Spotify has filed its IPO with the US Securities and Exchange Commission. The filing covers everything from Daniel Ek’s salary and vision for the streaming giant to the company’s valuation, losses and significant backing from a major label. Here, Music Week picks out some of the talking points and revelations…
Spotify is thinking big
Is Wall Street impressed by highfalutin talk from Scandinavian tech dreamers? Spotify obviously thinks so as it has spurned dry financial statements for a letter from Daniel Ek, co-founder, CEO and chairman. He pinpoints his interest in music and technology as being from “the age of four” and describes his realisation that he could create a “new paradigm” for the industry. “Spotify is the manifestation of those dreams,” said Ek.
He added: “People constantly tell me how music has helped them through life’s biggest moments—birth and death, euphoria and heartbreak. At Spotify, we want to enrich, strengthen, and extend those moments and connections. So while some companies rely entirely on data, we take a different approach. We start with human creativity, augment it with our expertise and understanding, and then leverage with the efficiency of algorithms.”
Spotify lost €1.23 billion in 2017 despite revenue of €4.09bn
Spotify will have to get used to revealing more of its financials once it goes public. The filing with the SEC offered Spotify watchers a wealth of information about the performance of the business, including the fact it has made annual losses every year with operating losses widening to €349 million in 2017. The loss before tax was a whopping €1.23 billion. But Amazon has proved that making consistent losses is no barrier to becoming a dominant player in the online market.
Daniel Ek is not paid a salary
That’s right, the founder is paid a base salary of zero, while fellow executive officers earn up to $900,000 – that’s the salary for chief marketing officer Seth Farbman. The small print reveals that Ek receives an annual bonus if he hits certain milestones. While he failed on the gross margin target, Ek did hit targets for 70m premium subscribers and 150m monthly active users (MAUs), so the board decided to award him his $1m bonus anyway. Prior to July 1, 2017, Ek received an annual base salary of $585,366. He personally owns 23.8% of the ordinary shares – so a big valuation would confirm his status as a member of the tech elite…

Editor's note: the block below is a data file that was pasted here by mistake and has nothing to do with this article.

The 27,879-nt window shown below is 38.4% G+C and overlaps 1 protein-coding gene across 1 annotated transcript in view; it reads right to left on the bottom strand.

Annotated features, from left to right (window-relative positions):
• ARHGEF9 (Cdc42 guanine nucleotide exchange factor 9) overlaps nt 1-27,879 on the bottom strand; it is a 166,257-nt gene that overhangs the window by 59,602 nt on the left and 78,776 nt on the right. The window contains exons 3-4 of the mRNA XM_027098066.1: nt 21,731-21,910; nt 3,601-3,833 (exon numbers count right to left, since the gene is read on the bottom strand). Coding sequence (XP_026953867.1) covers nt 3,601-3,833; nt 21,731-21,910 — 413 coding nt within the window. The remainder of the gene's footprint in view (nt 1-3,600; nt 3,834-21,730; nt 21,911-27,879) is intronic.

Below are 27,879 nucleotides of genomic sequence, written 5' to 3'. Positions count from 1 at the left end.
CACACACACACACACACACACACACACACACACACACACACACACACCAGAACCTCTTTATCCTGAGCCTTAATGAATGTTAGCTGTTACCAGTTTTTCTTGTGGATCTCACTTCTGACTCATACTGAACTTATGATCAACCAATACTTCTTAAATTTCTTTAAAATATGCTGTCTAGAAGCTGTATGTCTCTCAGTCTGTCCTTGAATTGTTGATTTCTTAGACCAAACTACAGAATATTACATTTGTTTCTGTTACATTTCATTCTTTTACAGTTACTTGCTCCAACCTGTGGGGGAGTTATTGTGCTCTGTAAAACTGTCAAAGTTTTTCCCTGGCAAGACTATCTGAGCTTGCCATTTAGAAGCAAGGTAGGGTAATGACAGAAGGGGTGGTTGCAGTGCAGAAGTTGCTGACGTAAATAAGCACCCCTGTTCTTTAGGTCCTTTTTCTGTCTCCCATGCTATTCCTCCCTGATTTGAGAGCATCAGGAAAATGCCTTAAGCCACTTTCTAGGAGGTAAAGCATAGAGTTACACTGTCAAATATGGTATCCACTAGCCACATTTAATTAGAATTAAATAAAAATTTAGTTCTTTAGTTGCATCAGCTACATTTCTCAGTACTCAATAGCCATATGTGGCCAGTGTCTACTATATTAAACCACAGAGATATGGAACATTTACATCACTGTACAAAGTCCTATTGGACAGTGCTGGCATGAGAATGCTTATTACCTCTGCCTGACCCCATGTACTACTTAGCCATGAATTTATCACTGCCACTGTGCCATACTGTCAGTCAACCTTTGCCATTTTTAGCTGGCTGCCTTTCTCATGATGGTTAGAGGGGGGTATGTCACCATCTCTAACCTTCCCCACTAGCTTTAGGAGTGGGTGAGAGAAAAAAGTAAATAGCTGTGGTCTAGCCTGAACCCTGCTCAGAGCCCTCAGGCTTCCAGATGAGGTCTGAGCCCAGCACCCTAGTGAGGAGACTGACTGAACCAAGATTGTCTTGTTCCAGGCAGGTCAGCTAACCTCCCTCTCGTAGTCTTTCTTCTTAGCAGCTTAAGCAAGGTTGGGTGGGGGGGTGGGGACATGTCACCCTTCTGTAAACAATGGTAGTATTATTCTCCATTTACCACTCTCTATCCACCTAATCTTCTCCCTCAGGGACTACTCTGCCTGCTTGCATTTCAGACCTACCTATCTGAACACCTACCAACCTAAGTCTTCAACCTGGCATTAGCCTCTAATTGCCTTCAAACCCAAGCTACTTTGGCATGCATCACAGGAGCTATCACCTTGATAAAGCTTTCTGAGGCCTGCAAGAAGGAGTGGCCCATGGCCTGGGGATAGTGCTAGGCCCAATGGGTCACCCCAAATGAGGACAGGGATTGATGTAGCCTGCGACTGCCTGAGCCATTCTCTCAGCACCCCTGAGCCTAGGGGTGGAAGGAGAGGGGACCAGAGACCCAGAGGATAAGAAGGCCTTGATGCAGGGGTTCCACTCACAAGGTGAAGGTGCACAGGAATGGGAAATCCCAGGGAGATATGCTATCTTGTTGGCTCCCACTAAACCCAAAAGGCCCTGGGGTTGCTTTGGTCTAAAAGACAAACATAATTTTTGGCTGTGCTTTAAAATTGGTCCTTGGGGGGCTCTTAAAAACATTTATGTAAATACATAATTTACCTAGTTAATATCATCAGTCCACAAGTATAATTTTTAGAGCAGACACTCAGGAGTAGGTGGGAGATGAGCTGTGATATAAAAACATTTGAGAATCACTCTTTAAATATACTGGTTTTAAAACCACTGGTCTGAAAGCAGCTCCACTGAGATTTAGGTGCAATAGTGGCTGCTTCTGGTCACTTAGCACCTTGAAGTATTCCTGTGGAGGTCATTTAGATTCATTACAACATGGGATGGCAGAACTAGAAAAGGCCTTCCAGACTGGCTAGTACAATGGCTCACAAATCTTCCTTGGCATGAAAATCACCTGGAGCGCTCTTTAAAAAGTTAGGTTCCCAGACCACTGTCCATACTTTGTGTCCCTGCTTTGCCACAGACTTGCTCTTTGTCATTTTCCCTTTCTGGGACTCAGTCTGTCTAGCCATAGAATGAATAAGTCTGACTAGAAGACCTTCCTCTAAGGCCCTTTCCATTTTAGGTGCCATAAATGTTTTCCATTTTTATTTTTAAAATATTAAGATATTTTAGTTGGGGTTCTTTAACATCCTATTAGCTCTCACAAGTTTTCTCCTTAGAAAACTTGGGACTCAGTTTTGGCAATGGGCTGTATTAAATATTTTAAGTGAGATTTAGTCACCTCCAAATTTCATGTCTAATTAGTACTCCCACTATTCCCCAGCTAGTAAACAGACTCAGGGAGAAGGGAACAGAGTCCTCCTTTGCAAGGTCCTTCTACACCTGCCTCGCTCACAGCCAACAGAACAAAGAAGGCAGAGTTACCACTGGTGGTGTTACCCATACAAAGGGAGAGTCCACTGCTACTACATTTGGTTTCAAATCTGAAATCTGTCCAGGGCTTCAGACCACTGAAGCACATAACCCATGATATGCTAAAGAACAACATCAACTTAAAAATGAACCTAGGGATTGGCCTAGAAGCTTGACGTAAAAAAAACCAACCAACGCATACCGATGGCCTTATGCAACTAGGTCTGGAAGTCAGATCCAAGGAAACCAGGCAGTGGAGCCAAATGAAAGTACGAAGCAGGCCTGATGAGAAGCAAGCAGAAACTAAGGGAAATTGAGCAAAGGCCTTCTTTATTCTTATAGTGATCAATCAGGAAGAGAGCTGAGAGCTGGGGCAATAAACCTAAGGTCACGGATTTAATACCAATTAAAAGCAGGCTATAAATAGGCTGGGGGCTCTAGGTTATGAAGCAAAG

The streaming giant may be worth $23 billion
Spotify’s filing has got analysts crunching the numbers to come up with a valuation. But that could be anything between $6.3bn to $23bn. The number is hard to pin down because it’s based on Spotify revealing that it’s shares sold for between $37.50 and $125 in private transactions last year. That figure reached $132 this year. If Spotify did hit a market capitalisation at the higher end of the range, it would be one of the bigger tech IPOs. But private investors have tended to overvalue companies in the past. And there are all manner of risk factors in the filing document, including the following warning: “We expect that, in the future, our revenue growth rate may decline because of a variety of factors, including increased competition and the maturation of our business.”
Sony is a significant shareholder
Sony Music Entertainment is listed as one of the principal shareholders, with 5.7% of the ordinary shares (but 1.8% of voting power). Tencent has 7.5% of the ordinary shares and 2.4% of voting power. Between them, Daniel Ek and co-founder Martin Lorentzon have just over 80% of the voting power.
Going for growth
Spotify’s filing says it’s still in the “early stages” of achieving its goal of connecting artists and audiences. The figures show that revenue per subscriber is falling (down 14% from 2016 to 2017) partly due to family and student plans, but the proportion of cancelled subscriptions also dropped. Playlists are driving listening – 31% of all listening is from playlists compared to less than 20% two years ago. It also revealed payments since launch of more than €8bn in royalties to artists, music labels, and publishers.
Plans for the growth strategy include heavy R&D investment, further penetration into existing markets, expansion into new territories and building the advertising business. Spotify is also looking to expand non-music content such as podcasts and its initiatives for artists to connect more directly with fans.